Extra Baggs: Johnny Monell having an eye-opening spring, etc.

Extra Baggs: Johnny Monell having an eye-opening spring, etc.
March 13, 2013, 5:45 pm
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Giants catcher Johnny Monell's father was a professional baseball player who was a one-time teammate of Hensley Meulens. (USA TODAY IMAGES)

GOODYEAR, Ariz. – Cactus League stats only count for so much.

Just ask Brian Dallimore, who hit .500 one spring. Or Randy Elliott, who persists in memory for that .547 performance (29 for 53, 18 extra-base hits) amid the crisp sunshine in 1977. Neither of them stuck around the big leagues long enough to fill a cup of coffee.

But Johnny Monell is acting like he belongs – in more ways than one.

The Bronx native officially became the “most impressive Giants player in camp” on Wednesday, when he started at designated hitter and went 3 for 4 with a pair of doubles in a 9-5 victory over the Cincinnati Reds at Goodyear. The left-handed hitting catcher is batting .600 this spring (9 for 16), and he crushed a home run Tuesday night.

“He’s doing what you want these young guys to do,” Giants manager Bruce Bochy said.

Monell’s no pup, though. On March 27, he’ll celebrate his 27th birthday. That same day, Buster Posey will turn 26.

Any team could have plucked Monell from the Giants in the Rule 5 draft. So it’s hard to label him as an up-and-coming prospect.

But scouts will tell you his left-handed swing is legitimate. He has functional major league power. And if he has a big league air about him, if it seems like he knows he belongs, that’s because he has spent his life in baseball clubhouses.

His father, Johnny Sr., played 17 professional seasons on three continents, from Taiwan to Mexico to Puerto Rico. An outfielder, he played in three major league organizations but didn’t reach the big leagues.

“Wherever he played, I was always in the clubhouse running around,” Johnny Jr. once told me. “Being here now, it’s like a flashback.”

He had Jim Thome throw him batting practice. He got to know Ruben Sierra and Carlos Delgado. Several of the Giants’ coaches, including roving infield coach Jose Alguacil, roving baserunning coach Henry Cotto and big league hitting coach Hensley Meulens, had played with his father at one time or another.

“He had a long career – no regrets,” Monell said of his dad. “He never took anything for granted. He always says he got to see the world. … And he can still hit a little bit, too.”

There’s no question the younger Monell can hit. He tore it up this past winter in Puerto Rico, when he played for Caguas and led the league in home runs (seven) and OPS (.934).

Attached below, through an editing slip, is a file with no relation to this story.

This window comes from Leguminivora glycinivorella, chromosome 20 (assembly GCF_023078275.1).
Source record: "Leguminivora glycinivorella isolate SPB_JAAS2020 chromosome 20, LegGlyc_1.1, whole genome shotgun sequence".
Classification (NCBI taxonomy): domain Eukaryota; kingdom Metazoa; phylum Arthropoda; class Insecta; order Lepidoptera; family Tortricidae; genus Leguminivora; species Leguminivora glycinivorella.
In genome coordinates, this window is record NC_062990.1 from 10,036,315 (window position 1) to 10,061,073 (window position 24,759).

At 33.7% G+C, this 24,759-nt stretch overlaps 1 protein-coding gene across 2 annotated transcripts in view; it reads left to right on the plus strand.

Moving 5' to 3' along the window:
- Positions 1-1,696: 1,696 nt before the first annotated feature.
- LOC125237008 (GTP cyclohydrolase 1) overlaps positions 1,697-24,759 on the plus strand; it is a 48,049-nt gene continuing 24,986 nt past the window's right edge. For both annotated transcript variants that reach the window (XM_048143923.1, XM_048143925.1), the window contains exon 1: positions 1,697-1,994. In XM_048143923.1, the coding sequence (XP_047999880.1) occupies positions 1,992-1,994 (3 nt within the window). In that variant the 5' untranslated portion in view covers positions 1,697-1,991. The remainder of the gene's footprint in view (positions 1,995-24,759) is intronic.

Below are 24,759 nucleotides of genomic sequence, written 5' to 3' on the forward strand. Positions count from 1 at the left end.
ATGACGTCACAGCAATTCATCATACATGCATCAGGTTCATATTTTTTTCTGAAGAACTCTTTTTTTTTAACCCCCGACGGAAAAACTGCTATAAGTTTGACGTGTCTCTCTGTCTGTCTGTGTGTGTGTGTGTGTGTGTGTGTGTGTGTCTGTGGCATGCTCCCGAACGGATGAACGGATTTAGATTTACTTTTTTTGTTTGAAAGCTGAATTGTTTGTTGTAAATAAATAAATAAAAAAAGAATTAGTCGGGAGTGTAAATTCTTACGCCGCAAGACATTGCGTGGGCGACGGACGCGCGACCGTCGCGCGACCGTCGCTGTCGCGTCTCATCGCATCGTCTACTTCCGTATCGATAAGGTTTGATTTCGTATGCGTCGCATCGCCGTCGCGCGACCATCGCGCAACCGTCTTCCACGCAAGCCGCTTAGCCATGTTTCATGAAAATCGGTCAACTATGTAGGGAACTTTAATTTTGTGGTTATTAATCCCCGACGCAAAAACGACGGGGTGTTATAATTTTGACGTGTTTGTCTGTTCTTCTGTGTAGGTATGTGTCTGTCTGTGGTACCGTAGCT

But is he a candidate to make the big league club?

“He’s drawing attention to himself,” Bochy said. “A left-handed catcher who can swing the bat is a rare commodity. I’d like to get him behind the plate more, but we’ve got other guys we need to look at.”

That, more than anything, tells you the Giants aren’t considering Monell as a possible alternative to backup catcher Hector Sanchez. Defense remains the priority, and Guillermo Quiroz is considered a better backstop. Monell has worked hard to change a reputation as a spotty defender, and it helps that he has above average arm strength.

And yet …

“The way he’s swinging, that’s how you force the issue,” Bochy said. “That’s what he’s doing this spring.”

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Francisco Peguero singled and scored on both of Monell’s doubles. The dynamic outfielder is having quite a spring in his own right. He’s batting .424 and stole his second base of the spring, too.

Ricky Oropesa and Juan Perez hit back-to-back shots in the eighth inning – the first of the spring for each player. Bochy said he was encouraged to see the younger guys letting the bats go.

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Andres Torres let out a little frustration when he stroked a double, but he got thrown out trying to stretch it into a triple.

Then Torres let go of his breakfast in the dugout. He was replaced by Gary Brown and Barry Zito drove him home early.

There’s a stomach bug going around the team right now, which means I’m bathing in Purell.

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Zito alternated between good and bad while allowing a run on five hits and a walk in 3 1/3 innings. He acknowledged he worked too many deep counts while throwing 71 pitches.

Zito said he’s working on pitch sequences and feels physically strong, but his rhythm isn’t there yet. He did get away from a more damaging line score when the Reds lined into a double play with the bases loaded.

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Dan Otero got hit HARD.

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The Giants will play Japan in an exhibition Thursday, and they’ll put on a good show. Bochy said he’d play most of his regulars, but probably pull them after two at-bats.

Hector Sanchez’s calf was improved and he will start behind the plate against Japan, Bochy said.

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I asked Bochy if he still planned to play Brandon Belt in left field. He said he would, but he wanted to give time to Cole Gillespie and some of the other candidates for a bench job.

“Probably at some point, I’ll get him out there,” Bochy said. “We’ve got some games yet.”

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Meulens can recruit. He was able to convince Jurickson Profar of the Rangers to join the Netherlands roster as an injury replacement.

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Is it really a story that Belt likes The Olive Garden? C’mon, folks. Let’s not be snobs. Let people like what they like!

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